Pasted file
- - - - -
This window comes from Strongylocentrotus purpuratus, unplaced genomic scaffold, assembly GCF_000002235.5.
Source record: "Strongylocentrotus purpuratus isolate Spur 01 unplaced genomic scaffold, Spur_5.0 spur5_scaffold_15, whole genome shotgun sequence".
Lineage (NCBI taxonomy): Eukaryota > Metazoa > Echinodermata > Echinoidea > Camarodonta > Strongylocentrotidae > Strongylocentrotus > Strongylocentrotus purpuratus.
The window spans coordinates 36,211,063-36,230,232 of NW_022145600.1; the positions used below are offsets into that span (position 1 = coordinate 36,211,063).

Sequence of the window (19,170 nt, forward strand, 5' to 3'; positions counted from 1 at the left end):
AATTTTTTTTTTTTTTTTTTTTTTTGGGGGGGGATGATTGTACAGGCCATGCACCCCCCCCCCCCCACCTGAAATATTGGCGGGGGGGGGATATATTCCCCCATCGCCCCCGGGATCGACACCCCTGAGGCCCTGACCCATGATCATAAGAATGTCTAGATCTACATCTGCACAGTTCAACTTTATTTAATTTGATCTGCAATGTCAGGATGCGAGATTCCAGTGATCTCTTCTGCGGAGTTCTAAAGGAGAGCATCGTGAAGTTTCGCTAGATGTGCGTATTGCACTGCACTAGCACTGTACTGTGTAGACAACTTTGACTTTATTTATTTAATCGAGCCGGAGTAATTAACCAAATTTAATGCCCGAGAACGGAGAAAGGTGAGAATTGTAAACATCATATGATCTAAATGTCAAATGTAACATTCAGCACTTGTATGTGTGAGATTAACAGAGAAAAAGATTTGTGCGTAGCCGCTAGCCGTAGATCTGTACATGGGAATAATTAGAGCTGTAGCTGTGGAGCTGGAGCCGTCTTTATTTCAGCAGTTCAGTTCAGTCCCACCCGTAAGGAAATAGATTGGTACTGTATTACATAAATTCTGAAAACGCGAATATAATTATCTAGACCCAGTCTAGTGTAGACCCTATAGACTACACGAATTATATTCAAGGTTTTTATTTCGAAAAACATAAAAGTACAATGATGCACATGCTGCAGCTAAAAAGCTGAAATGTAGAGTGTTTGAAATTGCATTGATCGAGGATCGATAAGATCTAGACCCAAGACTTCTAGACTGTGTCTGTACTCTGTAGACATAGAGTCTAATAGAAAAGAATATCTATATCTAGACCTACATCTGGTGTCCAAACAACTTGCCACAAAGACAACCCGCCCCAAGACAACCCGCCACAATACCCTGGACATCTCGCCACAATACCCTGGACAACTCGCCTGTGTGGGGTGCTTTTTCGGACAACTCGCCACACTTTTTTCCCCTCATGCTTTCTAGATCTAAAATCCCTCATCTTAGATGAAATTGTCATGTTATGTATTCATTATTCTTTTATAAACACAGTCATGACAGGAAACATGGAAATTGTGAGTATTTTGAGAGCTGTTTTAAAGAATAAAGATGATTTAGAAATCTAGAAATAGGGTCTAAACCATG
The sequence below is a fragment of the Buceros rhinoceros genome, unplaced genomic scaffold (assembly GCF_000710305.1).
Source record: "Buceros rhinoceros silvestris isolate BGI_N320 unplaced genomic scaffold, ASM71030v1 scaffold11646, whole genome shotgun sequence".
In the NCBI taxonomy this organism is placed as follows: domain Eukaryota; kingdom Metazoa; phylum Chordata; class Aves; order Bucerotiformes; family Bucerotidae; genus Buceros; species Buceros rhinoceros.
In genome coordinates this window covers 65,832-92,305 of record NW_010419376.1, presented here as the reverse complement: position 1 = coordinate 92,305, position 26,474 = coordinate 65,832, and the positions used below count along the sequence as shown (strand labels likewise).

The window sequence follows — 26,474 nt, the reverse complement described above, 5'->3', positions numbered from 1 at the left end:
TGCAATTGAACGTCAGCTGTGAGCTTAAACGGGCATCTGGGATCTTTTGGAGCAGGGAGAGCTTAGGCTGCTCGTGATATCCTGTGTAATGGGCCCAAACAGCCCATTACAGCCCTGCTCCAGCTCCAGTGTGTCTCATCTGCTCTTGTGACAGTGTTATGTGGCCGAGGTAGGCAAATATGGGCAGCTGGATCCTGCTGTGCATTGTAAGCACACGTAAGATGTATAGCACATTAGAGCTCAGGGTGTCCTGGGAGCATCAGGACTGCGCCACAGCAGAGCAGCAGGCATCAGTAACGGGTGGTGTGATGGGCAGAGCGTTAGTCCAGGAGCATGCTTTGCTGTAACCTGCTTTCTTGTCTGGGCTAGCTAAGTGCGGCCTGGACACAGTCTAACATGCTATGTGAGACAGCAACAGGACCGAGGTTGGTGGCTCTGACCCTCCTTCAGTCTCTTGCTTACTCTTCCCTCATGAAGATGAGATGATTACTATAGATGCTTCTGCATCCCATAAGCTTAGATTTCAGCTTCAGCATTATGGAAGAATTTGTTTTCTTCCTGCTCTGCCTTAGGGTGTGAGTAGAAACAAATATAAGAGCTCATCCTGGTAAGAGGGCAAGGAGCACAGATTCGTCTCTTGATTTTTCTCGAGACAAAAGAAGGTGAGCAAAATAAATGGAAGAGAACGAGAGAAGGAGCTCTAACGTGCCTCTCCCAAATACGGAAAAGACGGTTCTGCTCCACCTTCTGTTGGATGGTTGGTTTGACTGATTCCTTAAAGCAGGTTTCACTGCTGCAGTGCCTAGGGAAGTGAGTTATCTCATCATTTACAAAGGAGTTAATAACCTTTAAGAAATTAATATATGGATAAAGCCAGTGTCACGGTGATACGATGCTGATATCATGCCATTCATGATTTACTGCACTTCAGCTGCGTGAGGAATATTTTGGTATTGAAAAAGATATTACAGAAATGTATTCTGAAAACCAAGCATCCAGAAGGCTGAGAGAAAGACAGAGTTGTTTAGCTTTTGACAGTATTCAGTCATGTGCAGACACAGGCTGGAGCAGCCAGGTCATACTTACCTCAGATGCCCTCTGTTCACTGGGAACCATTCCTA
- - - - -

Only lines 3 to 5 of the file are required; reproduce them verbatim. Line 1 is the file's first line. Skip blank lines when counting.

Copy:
Lineage (NCBI taxonomy): Eukaryota > Metazoa > Echinodermata > Echinoidea > Camarodonta > Strongylocentrotidae > Strongylocentrotus > Strongylocentrotus purpuratus.
The window spans coordinates 36,211,063-36,230,232 of NW_022145600.1; the positions used below are offsets into that span (position 1 = coordinate 36,211,063).

Sequence of the window (19,170 nt, forward strand, 5' to 3'; positions counted from 1 at the left end):